The data refer to 3,477 elderly people, 67.7% of whom were women (n=2,353). Among men, age varied between 65 and 97 years and average age was 73.3 years, while among women age varied between 65 and 101 years and average age was 72.8 years. Average BMI among men was 26.2kg/m2(95%CI 26.0; 26.5), while among women it was 27.4kg/m2(95%CI 27.2; 27.6). In relation to proportion of overweight, significant difference was found between the sexes: the proportions among women were 51.4%, 42.9% and 67.7%, while among men they were 40.0%, 31.0% and 60.3%, according to the NSI, PAHO and WHO criteria, respectively (p<0.001).

The COPs obtained for WC, using the WHO, NSI and PAHO criteria, were equal to 86.5cm, 88.7cm and 91.5cm for women, and equal to 93.0cm, 96.0cm and 97.5cm for men. For both sexes, the NSI criterion resulted in higher score estimates for sensitivity, corresponding to a COP of 88.7cm for women and 96.0cm for men ( Table 1 ), with no statistically significant difference and overlapping 95%CIs. With regard to WHtR, the COPs were 0.57, 0.58 and 0.59 for females, and 0.56, 0.58 and 0.59 for males, considering the WHO, NSI and PAHO criteria. Specificity and positive predictive value (PPV) were higher among women according to the WHO classification. Among men, the PAHO criterion had greater sensitivity, while the WHO criteria had greater PPV ( Table 1 ).

Table 1 – Sensitivity and specificity of cut-off points for waist circumference (WC) and waist-to-height ratio (WHtR) in relation to three gold standard body mass index (BMI) criteria among elderly people of both sexes, FIBRA Study, 2008/2009 

Sex Cut-off point Sensitivity (%) Specificity (%) Area under the curve (95%CI) Positive predictive value (%)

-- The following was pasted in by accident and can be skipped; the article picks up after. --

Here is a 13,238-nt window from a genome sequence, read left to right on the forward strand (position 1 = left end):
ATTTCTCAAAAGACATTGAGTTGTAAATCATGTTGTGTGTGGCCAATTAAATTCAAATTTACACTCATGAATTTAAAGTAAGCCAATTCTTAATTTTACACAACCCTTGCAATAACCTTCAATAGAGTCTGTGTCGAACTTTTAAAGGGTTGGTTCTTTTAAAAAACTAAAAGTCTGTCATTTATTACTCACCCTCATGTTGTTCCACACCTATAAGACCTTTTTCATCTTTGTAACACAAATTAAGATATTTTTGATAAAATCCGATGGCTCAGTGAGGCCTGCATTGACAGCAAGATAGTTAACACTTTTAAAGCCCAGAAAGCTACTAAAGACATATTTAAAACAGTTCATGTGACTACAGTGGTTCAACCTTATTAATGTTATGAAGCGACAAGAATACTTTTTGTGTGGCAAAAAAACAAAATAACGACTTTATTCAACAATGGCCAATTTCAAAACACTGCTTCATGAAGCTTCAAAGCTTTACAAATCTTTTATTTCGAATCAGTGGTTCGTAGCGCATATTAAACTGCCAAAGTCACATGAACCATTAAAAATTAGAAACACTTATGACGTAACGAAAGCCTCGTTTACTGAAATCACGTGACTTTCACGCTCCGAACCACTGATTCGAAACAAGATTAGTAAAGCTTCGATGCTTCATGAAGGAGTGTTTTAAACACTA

Waist circumference (WC)

Female ≥86.5a 79.39 79.02 0.87 (0.86;0.89) 88.82
≥88.7b 83.00 76.69 0.87 (0.85;0.88) 79.03
≥91.5c 75.71 82.12 0.87 (0.85;0.88) 76.10

Masculino ≥93.0a 80.42 82.39 0.89 (0.87;0.91) 87.41
≥96.0b 83.72 83.16 0.90 (0.88;0.92) 76.85
≥97.5c 81.55 84.05 0.90 (0.88;0.92) 69.72

  Waist-to-height ratio (WHtR)

Female ≥0.57a 79.03 81.54 0.87 (0.85;0.88) 89.99
≥0.58b 80.42 78.28 0.87 (0.86;0.89) 79.67
≥0.59c 79.49 79.06 0.87 (0.86;0.87) 74.06

Masculino ≥0.56a 82.63 81.94 0.90 (0.88;0.92) 87.43
≥0.58b 82.26 85.84 0.91 (0.89;0.93) 79.50
≥0.59c 88.02 83.66 0.92 (0.91;0.94) 70.81

a) Cut-off point considering the overweight/obesity category proposed by WHO (BMI ≥25 Kg/m2).

b) Cut-off point considering the overweight category proposed by NSI/Lipschitz (BMI >27 Kg/m2).

c) Cut-off point considering the overweight/obesity category proposed by PAHO (BMI ≥28 Kg/m2).

Although they were substantial for both sexes, the values of the areas under the ROC curves (overall accuracy) were not statistically different and the 95% CIs overlapped ( Table 1 , Figure 1 ). With regard to WHtR, overall accuracy was 0.87 for the three BMI classification criteria among the women, while among the men it varied between 0.90 (WHO) and 0.92 (PAHO). In relation to WC, overall accuracy was 0.87 for women and around 0.90 for men. No significant differences were detected for the results of the area under the curve for either sex, given the overlapping 95%CIs ( Table 1 , Figure 2 ).

Figure 1 – Receiver operating characteristic (ROC) curves for waist circumference (WC), by sex and according to three gold standard body mass index (BMI) criteria, FIBRA Study, 2008/2009 

Figure 2 – Receiver operating characteristic (ROC) curves for waist-to-height ratio (WHtR), by sex and according to three gold standard body mass index (BMI) criteria, FIBRA Study, 2008/2009 


The main findings were: verifying WC and WHtR COPs for diagnosing overweight among the elderly according to three BMI classification criteria; the cut-off values obtained using NSI and PAHO criteria were found to be higher when compared to the WHO criterion, although with no significant differences.